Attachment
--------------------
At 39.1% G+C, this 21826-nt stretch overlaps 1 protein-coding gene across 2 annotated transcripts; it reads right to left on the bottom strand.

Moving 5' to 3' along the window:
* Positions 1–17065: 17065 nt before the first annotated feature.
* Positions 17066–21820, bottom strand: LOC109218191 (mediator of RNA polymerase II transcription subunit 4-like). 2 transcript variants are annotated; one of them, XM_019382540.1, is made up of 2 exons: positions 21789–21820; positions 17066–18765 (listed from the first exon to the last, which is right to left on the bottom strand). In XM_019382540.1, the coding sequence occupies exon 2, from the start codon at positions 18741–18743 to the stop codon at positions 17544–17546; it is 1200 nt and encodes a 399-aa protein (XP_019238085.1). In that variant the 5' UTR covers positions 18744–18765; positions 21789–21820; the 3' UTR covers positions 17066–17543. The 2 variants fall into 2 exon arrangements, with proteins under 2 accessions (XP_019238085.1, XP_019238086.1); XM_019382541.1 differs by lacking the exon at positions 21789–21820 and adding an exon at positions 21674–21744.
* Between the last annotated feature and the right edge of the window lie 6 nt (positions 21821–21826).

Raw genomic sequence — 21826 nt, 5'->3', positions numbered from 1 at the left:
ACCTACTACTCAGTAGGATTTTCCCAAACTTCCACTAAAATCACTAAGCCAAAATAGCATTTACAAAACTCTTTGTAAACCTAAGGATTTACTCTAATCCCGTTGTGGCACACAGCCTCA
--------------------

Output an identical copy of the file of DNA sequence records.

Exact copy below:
At 39.1% G+C, this 21826-nt stretch overlaps 1 protein-coding gene across 2 annotated transcripts; it reads right to left on the bottom strand.

Moving 5' to 3' along the window:
* Positions 1–17065: 17065 nt before the first annotated feature.
* Positions 17066–21820, bottom strand: LOC109218191 (mediator of RNA polymerase II transcription subunit 4-like). 2 transcript variants are annotated; one of them, XM_019382540.1, is made up of 2 exons: positions 21789–21820; positions 17066–18765 (listed from the first exon to the last, which is right to left on the bottom strand). In XM_019382540.1, the coding sequence occupies exon 2, from the start codon at positions 18741–18743 to the stop codon at positions 17544–17546; it is 1200 nt and encodes a 399-aa protein (XP_019238085.1). In that variant the 5' UTR covers positions 18744–18765; positions 21789–21820; the 3' UTR covers positions 17066–17543. The 2 variants fall into 2 exon arrangements, with proteins under 2 accessions (XP_019238085.1, XP_019238086.1); XM_019382541.1 differs by lacking the exon at positions 21789–21820 and adding an exon at positions 21674–21744.
* Between the last annotated feature and the right edge of the window lie 6 nt (positions 21821–21826).

Raw genomic sequence — 21826 nt, 5'->3', positions numbered from 1 at the left:
ACCTACTACTCAGTAGGATTTTCCCAAACTTCCACTAAAATCACTAAGCCAAAATAGCATTTACAAAACTCTTTGTAAACCTAAGGATTTACTCTAATCCCGTTGTGGCACACAGCCTCA